Quality & Science

Editorial Comment 9/8/2020: A letter from Honolulu

by Editor-in-Chief: Dr. William Haning, MD, DFAPA, DFASAM | September 7, 2020

1990 Marked the first reference to methamphetamine use by inhalation in Hawaii.  A case study, involving a pneumonitis with severe respiratory compromise, made sparing reference to signs of intoxication. The case in question was submitted not by an addictionist, but rather by a pulmonologist who recognized that: 1) the pathophysiology was less important to the community than the epidemiology, 2) a drug that had been relatively unrepresented in the usage community had arrived, and 3) the drug was being employed in a novel form: volatilization and inhalation. Taking advantage of the 800 square feet of alveolar bed available for absorption of the drug, inhalation as a swift and convenient form of intoxication went from being a foothold to becoming a running-trail.


The drug was ideally suited for rapid dissemination within Hawaii. It had demonstrated its utility in populations of laborers performing menial and arduous work in a variety of settings, among southern California garment and field workers, at construction sites among carpenters and masons nationwide, and of course in the kitchens of restaurants of all types - a culture characterized by the late Anthony Bourdain as use at work leading into intoxication and brief sleep, leading again back into work. Hawaii then and now is a service economy; and while considerable employment and skills development exist in service to the military presence, in shipyards and airfields, it is highly reliant upon the hotel and visitor industry. The last is the successor to the agricultural industry that characterized Hawaii in the 19th and well into the 20th centuries and carries on the tradition of long hours and low or even minimum wage pay. Stimulant use became a vehicle for the many who must contend with raising a family in an environment with living costs comparable to San Francisco, New York, the Chicago Lakefront and California’s Orange County.  Cheap, pure in its imported form from Korea and the Philippines, methamphetamine did not become the dominant drug of use - alcohol’s position has never been completely supplanted by any of the variety of other intoxicants -  but it is certainly the strongest contender for the throne.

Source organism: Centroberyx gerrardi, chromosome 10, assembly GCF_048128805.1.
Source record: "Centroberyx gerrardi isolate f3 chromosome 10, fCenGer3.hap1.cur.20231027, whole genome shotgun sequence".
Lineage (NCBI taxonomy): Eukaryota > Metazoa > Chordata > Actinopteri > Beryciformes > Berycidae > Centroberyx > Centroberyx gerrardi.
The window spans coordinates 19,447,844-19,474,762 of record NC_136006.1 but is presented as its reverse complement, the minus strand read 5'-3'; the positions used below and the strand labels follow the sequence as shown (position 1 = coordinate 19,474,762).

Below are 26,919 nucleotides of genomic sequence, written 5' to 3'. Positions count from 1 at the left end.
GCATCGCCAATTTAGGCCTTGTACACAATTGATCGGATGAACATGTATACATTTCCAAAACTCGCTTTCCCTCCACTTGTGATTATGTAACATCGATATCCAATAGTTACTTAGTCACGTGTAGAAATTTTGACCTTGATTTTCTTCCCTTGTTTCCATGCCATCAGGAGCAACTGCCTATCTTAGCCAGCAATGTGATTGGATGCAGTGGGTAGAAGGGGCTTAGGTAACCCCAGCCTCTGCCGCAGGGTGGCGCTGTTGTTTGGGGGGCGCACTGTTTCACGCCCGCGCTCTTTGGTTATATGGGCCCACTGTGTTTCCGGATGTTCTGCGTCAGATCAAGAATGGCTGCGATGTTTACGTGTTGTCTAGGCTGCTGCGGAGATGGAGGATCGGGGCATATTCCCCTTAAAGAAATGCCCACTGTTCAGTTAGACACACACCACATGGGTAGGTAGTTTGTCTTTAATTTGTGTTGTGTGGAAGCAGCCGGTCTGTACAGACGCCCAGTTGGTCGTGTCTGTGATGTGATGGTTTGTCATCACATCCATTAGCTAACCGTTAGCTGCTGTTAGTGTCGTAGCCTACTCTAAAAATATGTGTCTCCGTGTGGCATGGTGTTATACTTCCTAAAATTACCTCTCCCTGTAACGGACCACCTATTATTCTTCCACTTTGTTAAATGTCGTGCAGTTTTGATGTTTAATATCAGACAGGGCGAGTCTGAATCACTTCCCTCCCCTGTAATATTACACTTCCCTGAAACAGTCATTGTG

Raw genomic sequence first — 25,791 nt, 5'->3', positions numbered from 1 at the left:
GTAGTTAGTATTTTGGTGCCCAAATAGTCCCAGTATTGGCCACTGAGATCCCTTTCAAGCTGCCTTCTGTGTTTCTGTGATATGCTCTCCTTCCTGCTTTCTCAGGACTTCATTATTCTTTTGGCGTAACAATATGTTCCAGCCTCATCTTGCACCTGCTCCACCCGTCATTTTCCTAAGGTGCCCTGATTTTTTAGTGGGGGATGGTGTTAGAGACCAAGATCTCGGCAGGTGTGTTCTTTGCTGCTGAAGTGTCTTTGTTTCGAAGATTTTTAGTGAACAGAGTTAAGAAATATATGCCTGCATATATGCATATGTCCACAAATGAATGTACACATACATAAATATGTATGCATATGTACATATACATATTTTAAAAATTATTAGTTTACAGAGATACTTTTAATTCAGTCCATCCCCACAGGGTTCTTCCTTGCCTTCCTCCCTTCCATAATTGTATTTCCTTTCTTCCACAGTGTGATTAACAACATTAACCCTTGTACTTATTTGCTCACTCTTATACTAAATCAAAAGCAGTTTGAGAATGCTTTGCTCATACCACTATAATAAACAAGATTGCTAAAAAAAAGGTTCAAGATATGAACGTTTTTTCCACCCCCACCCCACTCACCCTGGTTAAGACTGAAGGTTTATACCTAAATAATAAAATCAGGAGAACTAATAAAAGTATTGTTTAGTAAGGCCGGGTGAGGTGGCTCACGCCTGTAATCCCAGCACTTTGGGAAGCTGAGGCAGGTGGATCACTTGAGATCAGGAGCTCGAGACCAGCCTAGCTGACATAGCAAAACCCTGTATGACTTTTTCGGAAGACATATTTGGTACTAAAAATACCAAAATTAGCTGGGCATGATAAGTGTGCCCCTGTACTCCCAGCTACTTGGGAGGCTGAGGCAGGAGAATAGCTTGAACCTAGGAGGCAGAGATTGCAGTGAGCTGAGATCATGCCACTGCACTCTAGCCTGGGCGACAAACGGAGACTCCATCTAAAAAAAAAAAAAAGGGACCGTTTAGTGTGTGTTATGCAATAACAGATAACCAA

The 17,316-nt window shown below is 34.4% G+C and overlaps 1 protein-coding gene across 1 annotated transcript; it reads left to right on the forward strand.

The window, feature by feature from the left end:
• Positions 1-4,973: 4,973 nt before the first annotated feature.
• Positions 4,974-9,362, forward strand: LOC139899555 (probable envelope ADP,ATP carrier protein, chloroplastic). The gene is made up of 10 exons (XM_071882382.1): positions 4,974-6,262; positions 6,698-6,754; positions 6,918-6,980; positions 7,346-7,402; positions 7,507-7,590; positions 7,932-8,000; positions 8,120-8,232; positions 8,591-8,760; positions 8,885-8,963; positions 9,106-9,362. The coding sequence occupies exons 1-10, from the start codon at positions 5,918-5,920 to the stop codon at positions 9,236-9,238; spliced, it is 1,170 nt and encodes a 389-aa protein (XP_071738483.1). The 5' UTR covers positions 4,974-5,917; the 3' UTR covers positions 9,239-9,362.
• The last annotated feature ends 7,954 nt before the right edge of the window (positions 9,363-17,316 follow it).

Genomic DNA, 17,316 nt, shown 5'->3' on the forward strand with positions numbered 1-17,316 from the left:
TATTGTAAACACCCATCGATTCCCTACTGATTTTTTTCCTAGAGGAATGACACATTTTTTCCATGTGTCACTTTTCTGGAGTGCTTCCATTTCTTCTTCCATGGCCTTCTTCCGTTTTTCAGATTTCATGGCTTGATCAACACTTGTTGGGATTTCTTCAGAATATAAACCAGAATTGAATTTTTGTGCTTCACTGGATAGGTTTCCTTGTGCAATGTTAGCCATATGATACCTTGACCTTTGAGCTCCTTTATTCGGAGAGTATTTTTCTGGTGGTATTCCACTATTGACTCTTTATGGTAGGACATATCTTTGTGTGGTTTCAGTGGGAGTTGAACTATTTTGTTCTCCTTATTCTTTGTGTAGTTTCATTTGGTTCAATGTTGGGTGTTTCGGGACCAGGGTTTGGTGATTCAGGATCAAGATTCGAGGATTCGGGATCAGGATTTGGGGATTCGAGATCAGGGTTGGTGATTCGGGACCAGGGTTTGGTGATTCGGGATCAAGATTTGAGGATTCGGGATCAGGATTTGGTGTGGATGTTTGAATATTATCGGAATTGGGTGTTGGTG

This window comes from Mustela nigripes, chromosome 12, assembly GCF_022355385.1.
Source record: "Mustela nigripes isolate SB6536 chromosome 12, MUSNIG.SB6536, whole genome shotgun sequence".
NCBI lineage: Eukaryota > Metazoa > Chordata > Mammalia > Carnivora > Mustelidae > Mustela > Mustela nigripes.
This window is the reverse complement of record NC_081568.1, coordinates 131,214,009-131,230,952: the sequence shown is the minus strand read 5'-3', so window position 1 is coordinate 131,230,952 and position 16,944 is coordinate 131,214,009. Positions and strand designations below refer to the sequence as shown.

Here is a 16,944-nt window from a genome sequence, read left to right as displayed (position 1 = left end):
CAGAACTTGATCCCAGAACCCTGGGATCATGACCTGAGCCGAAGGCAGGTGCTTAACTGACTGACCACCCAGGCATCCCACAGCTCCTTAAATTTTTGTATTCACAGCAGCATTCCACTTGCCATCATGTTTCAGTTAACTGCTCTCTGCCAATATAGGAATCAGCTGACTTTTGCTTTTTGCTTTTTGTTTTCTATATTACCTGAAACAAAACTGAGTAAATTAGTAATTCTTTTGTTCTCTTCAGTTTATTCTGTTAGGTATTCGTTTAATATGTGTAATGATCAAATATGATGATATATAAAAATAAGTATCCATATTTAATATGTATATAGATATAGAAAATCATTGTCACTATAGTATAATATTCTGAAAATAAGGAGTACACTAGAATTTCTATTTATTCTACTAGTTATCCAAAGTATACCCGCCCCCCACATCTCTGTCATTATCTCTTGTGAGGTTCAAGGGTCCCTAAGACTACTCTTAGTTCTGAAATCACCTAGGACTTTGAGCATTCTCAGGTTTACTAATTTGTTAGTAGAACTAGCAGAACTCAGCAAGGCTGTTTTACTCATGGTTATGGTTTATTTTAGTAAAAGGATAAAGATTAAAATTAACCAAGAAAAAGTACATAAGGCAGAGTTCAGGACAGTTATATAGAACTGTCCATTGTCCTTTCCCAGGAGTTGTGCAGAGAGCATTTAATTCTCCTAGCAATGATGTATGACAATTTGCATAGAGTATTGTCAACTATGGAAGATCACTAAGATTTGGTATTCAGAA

As this is written, on September 4th , Sen. Brian Schatz (D-Hawaii) released notification that a $4 million SAMHSA grant has been authorized as augmentation of existing grants specifically targeting methamphetamine use.  From the release: “Hawai‘i has experienced some of the worst effects of meth misuse, making it an important public health priority. In 2016, Hawai‘i had 6.8 meth-related deaths per 100,000 residents — three times the national rate of 2.4 deaths per 100,000 people. Meth-related deaths on the islands have outpaced opioid-related deaths for each of the past five years.”  Noteworthy is that Hawaii has also experienced comparative success in its management strategies for those with addictions, a reflection of energy and leadership within the State’s Department of Health Behavioral Health Services Division.  But at least as noteworthy is how little funding we dedicate to effective treatment approaches.  …Coincidentally, the state spends $4.5 million per year tobacco use prevention, which is 33% of the amount recommended by the Centers for Disease Control.